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Study: Football players experience fewer head & spine injuries in helmetless drills

Researchers at the University of New Hampshire are doing a two-year study to test the effects of helmetless tackling drills on head impacts, in an effort to decrease head and spine injury risk in football.

In the study’s first-year results, the helmetless tackling drills — featuring the New Hampshire football team — were found to be “effective in reducing head impacts by 28 percent in one season” (via Medical Daily):

Based on first-year results of a two-year study, researchers at the University of New Hampshire find helmetless-tackling drills, called the HuTTTM intervention program, is effective in reducing head impacts by 28 percent in one season. The innovative technique alters tackling behavior and is meant to reduce risk of head injury. The study put the technique to the test among 50 football players at the University of New Hampshire, a NCAA Division I team.

The athletes were divided into two groups: an intervention group and a control group. The players in the intervention group performed five-minute tackling drills without their helmets and shoulder pads twice a week during pre-season, and once a week during football season. Drills consisted of repeatedly tackling into an upright pad, tackling dummy, or a teammate holding a padded shield, while the control group performed non-contact football skills at the same time, rate, and duration.

Both groups were supervised by the UNH football coaching staff. The players wore a head-impact sensor behind their right ear to monitor the frequency, location, and acceleration of all the head impacts.

Researchers found that players in the intervention group had experienced 30 percent fewer head impacts per exposure than the control group. And at the end of one football season, the intervention group that had completed the helmetless-tackling training program had experienced 30 percent fewer head impacts per exposure than the control group.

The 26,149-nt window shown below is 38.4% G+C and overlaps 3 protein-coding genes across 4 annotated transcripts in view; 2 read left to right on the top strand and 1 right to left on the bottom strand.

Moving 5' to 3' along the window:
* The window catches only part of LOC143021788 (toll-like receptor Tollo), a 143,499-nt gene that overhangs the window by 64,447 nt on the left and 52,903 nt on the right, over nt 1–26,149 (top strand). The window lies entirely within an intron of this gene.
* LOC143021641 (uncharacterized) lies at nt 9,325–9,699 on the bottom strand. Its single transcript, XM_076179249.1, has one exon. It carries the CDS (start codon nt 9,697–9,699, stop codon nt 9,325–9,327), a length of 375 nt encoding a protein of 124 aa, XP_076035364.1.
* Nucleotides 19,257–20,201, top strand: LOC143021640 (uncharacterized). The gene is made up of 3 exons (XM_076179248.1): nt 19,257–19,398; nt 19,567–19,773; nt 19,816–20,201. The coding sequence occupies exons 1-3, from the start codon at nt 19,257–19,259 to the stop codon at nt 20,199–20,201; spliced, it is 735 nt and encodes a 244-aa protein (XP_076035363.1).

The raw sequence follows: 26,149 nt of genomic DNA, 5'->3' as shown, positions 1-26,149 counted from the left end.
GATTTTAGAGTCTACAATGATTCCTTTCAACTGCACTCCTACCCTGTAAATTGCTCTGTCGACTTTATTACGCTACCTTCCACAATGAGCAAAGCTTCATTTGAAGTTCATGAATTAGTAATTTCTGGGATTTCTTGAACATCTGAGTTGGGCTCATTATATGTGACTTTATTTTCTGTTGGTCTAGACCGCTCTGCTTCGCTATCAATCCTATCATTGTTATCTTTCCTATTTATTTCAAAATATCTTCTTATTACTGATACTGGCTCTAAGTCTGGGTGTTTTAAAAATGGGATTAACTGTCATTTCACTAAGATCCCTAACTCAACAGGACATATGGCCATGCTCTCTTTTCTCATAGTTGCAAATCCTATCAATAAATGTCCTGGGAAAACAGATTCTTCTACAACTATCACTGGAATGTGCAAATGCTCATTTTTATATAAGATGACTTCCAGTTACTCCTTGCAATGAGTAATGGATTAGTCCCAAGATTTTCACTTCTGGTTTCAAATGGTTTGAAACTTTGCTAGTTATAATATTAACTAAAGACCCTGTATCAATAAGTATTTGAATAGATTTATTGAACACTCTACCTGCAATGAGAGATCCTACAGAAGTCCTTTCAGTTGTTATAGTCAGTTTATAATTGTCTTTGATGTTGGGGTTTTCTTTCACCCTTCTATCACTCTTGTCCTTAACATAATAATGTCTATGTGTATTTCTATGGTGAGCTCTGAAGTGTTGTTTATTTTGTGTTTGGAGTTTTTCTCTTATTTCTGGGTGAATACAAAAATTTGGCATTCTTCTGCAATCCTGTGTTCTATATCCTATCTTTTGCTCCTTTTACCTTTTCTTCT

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Erik Swartz, the professor and chair of the department of kinesiology at New Hampshire, is in charge of the study. Swartz explained how preventing head impacts “may be found in behavior modification like these drills”, and “could make it safer to play football”:

“The idea of taking off the football helmet during practice to reduce head impact may seem counterintuitive to the sport,” said Swartz. “But the findings show that preventing head impacts, which can contribute to spine and head injuries like concussions, may be found in behavior modification like these drills.”

“This behavior modification is not only about alleviating head impacts that can cause injuries now, but reducing the risk of concussive impacts that can lead to long-term complications later in life,” said Swartz. “These helmetless drills could help to make it safer to play football.”

Here’s a video showing more on the study, including New Hampshire head coach Sean McConnell talking about his support for the drills and the positive impact they’ve made on his players, both in terms of health and their tackling:

There are some very compelling findings from this study, and it will be interesting to see if more football teams start giving helmetless tackling drills a try.

Matt Clapp

About Matt Clapp

Matt is an editor at The Comeback. He attended Colorado State University, wishes he was Saved by the Bell's Zack Morris, and idolizes Larry David. And loves pizza and dogs because obviously. He can be followed on Twitter at @Matt2Clapp (also @TheBlogfines for Cubs/MLB tweets and @DaBearNecess for Bears/NFL tweets), and can be reached by email at mclapp@thecomeback.com.

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